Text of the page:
Until it was too late, few understood one like Julius C. Smith, of the American Bar Association, saying,

Is there any labor leader, any businessman, any lawyer or any other citizen of America so blind that he cannot see that this country is drifting at an accelerated pace into administrative absolutism similar to that which prevailed in the governments of antiquity, the governments of the Middle Ages, and in the great totalitarian governments of today? Make no mistake about it. Even as Mussolini and Hitler rose to absolute power under the forms of law … so may administrative absolutism be fastened upon this country within the Constitution and within the forms of law.

For a significant illustration of what has happened to words — of the double meaning that inhabits them — put in contrast what the New Deal means when it speaks of preserving the American system of free private enterprise and what American business means when it speaks of defending it. To the New Deal these words — the American system of free private enterprise — stand for a conquered province. To the businessman the same words stand for a world that is in danger and may have to be defended.

The New Deal is right.

Business is wrong.

You do not defend a world that is already lost. When was it lost? That you cannot say precisely. It is a point for the revolutionary historian to ponder. We know only that it was surrendered peacefully, without a struggle, almost unawares. There was no day, no hour, no celebration of the event — and yet definitely, the ultimate power of initiative did pass from the hands of private enterprise to government.

“In a revolutionary situation, mistakes and failures are not what they seem. They are scaffolding.”

There it is and there it will remain until, if ever, it shall be reconquered. Certainly government will never surrender it without a struggle.

To the revolutionary mind the American vista must have been almost as incredible as Genghis Khan’s first view of China — so rich, so soft, so unaware.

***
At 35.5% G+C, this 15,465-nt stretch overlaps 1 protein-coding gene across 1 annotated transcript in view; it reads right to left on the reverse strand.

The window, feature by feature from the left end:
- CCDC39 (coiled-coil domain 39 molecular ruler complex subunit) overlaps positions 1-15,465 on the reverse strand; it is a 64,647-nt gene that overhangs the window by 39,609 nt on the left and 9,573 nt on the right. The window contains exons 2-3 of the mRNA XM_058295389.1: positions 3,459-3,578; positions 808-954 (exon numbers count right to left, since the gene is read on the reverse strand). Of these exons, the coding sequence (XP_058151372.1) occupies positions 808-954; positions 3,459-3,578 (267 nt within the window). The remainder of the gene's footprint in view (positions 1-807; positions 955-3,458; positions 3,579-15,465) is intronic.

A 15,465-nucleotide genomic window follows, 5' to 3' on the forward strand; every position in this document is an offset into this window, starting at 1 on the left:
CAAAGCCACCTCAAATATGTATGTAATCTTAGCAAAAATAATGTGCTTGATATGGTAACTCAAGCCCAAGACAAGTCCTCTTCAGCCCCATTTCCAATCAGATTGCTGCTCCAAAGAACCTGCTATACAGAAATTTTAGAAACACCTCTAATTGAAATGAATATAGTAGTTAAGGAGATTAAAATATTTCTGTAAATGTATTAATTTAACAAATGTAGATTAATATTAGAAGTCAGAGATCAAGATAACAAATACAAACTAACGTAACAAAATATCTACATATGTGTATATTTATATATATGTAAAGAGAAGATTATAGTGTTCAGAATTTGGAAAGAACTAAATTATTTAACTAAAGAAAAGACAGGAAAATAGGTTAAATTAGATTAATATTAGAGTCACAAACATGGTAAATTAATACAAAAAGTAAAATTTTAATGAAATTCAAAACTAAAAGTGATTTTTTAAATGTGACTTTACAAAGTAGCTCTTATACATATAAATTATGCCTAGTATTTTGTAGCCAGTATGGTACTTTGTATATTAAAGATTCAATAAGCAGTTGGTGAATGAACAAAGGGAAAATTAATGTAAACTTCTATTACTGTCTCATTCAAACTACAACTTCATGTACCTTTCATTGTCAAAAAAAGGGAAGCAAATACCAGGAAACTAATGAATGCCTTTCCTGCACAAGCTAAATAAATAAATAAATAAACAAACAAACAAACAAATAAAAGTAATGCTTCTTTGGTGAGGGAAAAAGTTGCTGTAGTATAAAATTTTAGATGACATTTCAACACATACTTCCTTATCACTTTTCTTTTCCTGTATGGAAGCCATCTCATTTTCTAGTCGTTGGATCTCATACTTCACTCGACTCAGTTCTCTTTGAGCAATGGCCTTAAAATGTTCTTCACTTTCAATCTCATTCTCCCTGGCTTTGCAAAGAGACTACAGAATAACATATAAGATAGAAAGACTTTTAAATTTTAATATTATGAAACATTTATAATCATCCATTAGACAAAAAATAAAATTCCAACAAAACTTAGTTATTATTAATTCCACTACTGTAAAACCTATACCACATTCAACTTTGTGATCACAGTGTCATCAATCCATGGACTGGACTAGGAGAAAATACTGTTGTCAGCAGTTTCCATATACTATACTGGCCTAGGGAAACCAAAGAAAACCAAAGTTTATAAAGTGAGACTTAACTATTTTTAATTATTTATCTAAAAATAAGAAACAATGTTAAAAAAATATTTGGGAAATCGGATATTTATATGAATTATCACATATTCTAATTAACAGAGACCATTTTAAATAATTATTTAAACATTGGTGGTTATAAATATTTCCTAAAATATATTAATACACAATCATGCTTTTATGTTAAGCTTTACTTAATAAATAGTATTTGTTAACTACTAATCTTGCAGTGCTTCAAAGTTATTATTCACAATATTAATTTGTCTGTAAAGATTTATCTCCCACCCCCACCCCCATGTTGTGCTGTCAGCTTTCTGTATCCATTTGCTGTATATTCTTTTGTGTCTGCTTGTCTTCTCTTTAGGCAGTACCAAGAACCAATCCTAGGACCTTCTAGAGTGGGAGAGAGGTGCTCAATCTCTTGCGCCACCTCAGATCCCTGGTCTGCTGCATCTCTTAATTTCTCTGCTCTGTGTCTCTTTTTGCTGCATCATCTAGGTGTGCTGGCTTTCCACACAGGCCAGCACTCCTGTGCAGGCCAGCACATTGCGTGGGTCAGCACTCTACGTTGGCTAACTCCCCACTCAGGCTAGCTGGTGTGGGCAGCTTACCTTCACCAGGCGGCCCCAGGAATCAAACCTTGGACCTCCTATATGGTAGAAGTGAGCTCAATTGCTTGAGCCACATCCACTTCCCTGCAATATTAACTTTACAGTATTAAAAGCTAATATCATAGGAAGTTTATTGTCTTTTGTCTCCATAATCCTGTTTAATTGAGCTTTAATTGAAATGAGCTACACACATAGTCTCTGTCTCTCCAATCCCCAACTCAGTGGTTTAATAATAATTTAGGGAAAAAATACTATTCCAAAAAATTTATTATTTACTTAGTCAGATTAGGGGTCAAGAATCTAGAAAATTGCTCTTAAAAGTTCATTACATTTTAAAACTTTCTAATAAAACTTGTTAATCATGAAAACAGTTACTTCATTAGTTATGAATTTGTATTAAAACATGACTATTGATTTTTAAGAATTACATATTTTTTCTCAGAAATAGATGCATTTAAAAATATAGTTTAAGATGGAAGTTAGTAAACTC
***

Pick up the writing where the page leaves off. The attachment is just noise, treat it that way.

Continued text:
No politically adult people could ever have been so little conscious of revolution. There was here no revolutionary tradition, as in Europe, but in place of it the strongest tradition of subject government that had ever been evolved — that is, government subject to the will of the people, not its people but the people. Why should anyone fear government?

In the naive American mind the word “revolution” had never grown up. The meaning of it had not changed since horse-and-buggy days, when Oliver Wendell Holmes said, “Revolutions are not made by men in spectacles.” It called up scenes from Carlyle and Victor Hugo, or it meant killing the Czar with a bomb, as he may have deserved for oppressing his people. Definitely, it meant the overthrow of government by force; and nothing like that could happen here. We had passed a law against it.

Well, certainly nothing like that was going to happen here. That it probably could not happen, and that everybody was so sure it couldn’t made everything easier for what did happen.

Revolution in the modern case is no longer an uncouth business. The ancient demagogic art, like every other art, has, as we say, advanced. It has become in fact a science — the science of political dynamics. And your scientific revolutionary in spectacles regards force in a cold, impartial manner. It may or may not be necessary. If not, so much the better; to employ it wantonly, or for the love of it, when it is not necessary, is vulgar, unintelligent, and wasteful. Destruction is not the aim. The more you destroy the less there is to take over. Always the single end in view is a transfer of power.

Outside of the Communist Party and its aurora of radical intellectuals, few Americans seemed to know that revolution had become a department of knowledge, with a philosophy and a doctorate of its own, a language, a great body of experimental data, schools of method, textbooks, and manuals — and this was revolution regarded not as an act of heroic redress in a particular situation, but revolution as a means to power in the abstract case.

There was a prodigious literature of revolutionary thought concealed only by the respectability of its dress.

Americans generally associated dangerous doctrine with bad printing, rude grammar, and stealthy distribution. Here was revolutionary doctrine in well-printed and well-written books, alongside of best sellers at your bookstore or in competition with detectives on your news-dealer’s counter. As such, it was all probably harmless, or it was about something that could happen in Europe, not here. A little Communism on the newsstand like that might be good for us, in fact, regarded as a twinge of pain in a robust, somewhat reckless social body. One ought to read it, perhaps, just to know. But one had tried, and what dreary stuff it had turned out to be!